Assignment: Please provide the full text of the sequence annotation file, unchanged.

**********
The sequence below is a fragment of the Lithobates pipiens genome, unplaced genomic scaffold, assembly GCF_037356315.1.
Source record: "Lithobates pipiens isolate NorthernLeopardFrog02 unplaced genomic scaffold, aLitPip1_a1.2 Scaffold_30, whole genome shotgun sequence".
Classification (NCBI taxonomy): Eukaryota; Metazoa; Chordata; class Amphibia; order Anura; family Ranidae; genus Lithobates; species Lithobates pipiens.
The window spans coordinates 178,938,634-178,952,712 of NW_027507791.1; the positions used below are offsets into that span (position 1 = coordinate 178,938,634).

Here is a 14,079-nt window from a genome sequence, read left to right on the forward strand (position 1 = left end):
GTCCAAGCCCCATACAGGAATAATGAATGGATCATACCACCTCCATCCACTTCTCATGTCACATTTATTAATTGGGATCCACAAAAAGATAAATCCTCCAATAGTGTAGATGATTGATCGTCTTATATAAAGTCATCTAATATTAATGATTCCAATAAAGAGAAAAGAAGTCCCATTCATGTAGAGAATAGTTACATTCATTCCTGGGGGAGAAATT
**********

The sequence below is a fragment of the Lithobates pipiens genome, unplaced genomic scaffold, assembly GCF_037356315.1.
Source record: "Lithobates pipiens isolate NorthernLeopardFrog02 unplaced genomic scaffold, aLitPip1_a1.2 Scaffold_30, whole genome shotgun sequence".
Classification (NCBI taxonomy): Eukaryota; Metazoa; Chordata; class Amphibia; order Anura; family Ranidae; genus Lithobates; species Lithobates pipiens.
The window spans coordinates 178,938,634-178,952,712 of NW_027507791.1; the positions used below are offsets into that span (position 1 = coordinate 178,938,634).

Here is a 14,079-nt window from a genome sequence, read left to right on the forward strand (position 1 = left end):
GTCCAAGCCCCATACAGGAATAATGAATGGATCATACCACCTCCATCCACTTCTCATGTCACATTTATTAATTGGGATCCACAAAAAGATAAATCCTCCAATAGTGTAGATGATTGATCGTCTTATATAAAGTCATCTAATATTAATGATTCCAATAAAGAGAAAAGAAGTCCCATTCATGTAGAGAATAGTTACATTCATTCCTGGGGGAGAAATT